NEW YORK, Jan 16 (Reuters) - Foreigners bought long-term U.S. securities in November, with investors buying agency and corporate bonds, as well as equities.
Data from the U.S. Treasury Department showed on Friday that net purchases of long-term U.S. assets were $33.5 billion in November, after outflows of $1.4 billion in October.
But including short-dated assets such as bills, overseas investors sold $6.3 billion in U.S. assets in November, compared with a revised inflow of $179.5 billion the previous month.
Investors in general tend to focus on long-term assets.
Treasuries showed a net outflow of $4.8 billion in November, after three straight weeks of inflows. The benchmark 10-year U.S. Treasury note yield ended November at 2.1960 percent while the dollar index was at 88.356, which was then the highest since June 2010.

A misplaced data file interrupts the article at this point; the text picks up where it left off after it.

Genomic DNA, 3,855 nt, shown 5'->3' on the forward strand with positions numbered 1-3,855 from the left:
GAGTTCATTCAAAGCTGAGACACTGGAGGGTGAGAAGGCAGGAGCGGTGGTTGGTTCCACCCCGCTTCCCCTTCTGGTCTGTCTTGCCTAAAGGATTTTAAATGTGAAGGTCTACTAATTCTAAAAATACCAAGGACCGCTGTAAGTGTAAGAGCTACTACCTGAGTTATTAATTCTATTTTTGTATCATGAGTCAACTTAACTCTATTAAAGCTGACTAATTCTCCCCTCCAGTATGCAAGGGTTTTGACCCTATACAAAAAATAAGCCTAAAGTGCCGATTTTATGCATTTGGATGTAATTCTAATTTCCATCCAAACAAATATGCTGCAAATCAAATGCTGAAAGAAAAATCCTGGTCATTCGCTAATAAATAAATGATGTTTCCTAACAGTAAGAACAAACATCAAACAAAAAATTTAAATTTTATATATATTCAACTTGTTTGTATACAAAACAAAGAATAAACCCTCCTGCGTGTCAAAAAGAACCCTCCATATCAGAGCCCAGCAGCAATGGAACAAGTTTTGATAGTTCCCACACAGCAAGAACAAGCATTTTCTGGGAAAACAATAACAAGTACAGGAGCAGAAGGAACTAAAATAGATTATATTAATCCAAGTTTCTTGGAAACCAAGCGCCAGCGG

Data also showed China’s holdings of U.S. Treasuries declined for a third straight month to $1.250 trillion in November, from $1.252 trillion in October. China is still, however, the largest holder of U.S. government debt.
Japan’s holdings of Treasuries increased in November to $1.241 trillion from $1.222 trillion the previous month.
The November report also showed inflows into U.S. equities of $5.8 billion after outflows of $27.2 billion in October.
Investors also bought U.S. corporate bonds totaling $25.0 billion, up from $7.9 billion in October, for a third straight month of inflows.
Agency bonds continued their winning streak in November, attracting net inflows of $33.3 billion, sharply up from $3.9 billion in October. Foreigners bought agencies for a seventh straight month. (Reporting by Gertrude Chavez-Dreyfuss; Editing by James Dalgleish)